The Minneapolis parks system has announced a laundry list of what it wants from the 2019 legislative session, including more funding for youth and key projects on the Mississippi River.
Some of the items piggyback off interim Superintendent Mary Merrill's 2019 budget, which highlighted a need to reinvest in youth programming.
In addition to the $100,000 bump from the 2019 property tax levy for Teen Teamworks, the board also wants lawmakers to invest another $800,000 to expand other youth employment programs, such as Conservation Corps and Urban Scholars.
"Demand for youth employment through the [Minneapolis Park and Recreation Board] is growing, but state funding has not kept pace with need and growth," according to the document.
There is a separate request for more than $1 million in funding to help provide universal day care for Minneapolis residents and "reimagining" a mentorship program called Youthline.
To bypass the law, some cities and counties hire private vendors who are able to get liquor licenses to run their bars.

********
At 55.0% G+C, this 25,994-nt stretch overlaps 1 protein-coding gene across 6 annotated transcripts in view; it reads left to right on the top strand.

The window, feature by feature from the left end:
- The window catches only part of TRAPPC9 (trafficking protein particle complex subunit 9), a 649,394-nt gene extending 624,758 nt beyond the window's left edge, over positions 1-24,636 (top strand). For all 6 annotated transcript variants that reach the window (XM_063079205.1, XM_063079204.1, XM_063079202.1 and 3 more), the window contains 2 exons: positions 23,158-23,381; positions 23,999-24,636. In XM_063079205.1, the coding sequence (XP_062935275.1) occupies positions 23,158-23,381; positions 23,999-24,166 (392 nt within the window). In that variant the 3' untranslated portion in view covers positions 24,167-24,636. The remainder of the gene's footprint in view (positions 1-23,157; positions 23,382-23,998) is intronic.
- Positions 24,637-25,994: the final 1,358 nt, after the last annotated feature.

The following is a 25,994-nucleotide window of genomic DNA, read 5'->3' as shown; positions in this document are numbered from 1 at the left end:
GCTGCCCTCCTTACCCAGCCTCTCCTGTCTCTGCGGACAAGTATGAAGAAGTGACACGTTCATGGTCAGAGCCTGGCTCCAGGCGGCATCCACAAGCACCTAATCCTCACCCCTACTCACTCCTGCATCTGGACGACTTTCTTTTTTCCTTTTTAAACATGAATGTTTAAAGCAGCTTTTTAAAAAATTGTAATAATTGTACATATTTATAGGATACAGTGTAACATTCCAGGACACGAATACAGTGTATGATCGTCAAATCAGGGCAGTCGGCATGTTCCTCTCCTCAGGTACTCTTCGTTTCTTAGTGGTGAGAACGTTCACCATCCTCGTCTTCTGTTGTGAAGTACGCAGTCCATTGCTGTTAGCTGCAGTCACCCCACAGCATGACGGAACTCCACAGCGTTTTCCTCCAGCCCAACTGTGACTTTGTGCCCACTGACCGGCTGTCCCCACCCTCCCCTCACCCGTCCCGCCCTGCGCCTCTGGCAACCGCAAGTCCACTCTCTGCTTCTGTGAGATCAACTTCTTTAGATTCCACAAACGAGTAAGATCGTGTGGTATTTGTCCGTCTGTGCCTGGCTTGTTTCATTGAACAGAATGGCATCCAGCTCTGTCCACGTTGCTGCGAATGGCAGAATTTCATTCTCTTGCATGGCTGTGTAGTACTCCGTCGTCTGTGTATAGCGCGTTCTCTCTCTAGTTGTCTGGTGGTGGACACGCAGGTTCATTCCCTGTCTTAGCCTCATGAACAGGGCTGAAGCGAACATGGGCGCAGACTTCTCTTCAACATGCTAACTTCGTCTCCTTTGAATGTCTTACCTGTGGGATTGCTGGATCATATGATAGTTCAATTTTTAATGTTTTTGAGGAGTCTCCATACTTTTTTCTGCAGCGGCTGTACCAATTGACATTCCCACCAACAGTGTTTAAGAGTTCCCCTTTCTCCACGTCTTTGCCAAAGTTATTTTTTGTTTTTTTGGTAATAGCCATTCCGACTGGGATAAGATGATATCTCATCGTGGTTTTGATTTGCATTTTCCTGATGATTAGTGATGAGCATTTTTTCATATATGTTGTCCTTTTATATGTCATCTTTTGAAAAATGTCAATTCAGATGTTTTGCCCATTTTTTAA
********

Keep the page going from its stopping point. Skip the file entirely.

The Park Board is asking legislators for more than $24 million to help several ongoing projects that are not part of Met Council's bonding request.
Included on the list of bonding projects are $3 million for the 26th Avenue project, which will create a river overlook and a trail connection from 26th to West River Parkway, and $5 million for park improvements next to the Stone Arch Bridge called Water Works.
Construction on both projects is expected to start in the spring of 2019.
Some of the items on the agenda include support for several pieces of legislation.
The board supports changing state law allowing it to apply for liquor license at their golf courses to help beef up revenue and hopefully attract more clientele.
Currently, the Minnesota Department of Public Safety's Alcohol and Gambling Enforcement Division says that municipal golf courses cannot apply for on-site liquor sales.
It also supports money allocated to repair the Stone Arch Bridge's deteriorating foundation and legislation that would strengthen penalties and/or laws for reporting inaccurate information to police.
The list of about 20 items will be discussed at the Minneapolis Park Board meeting Wednesday.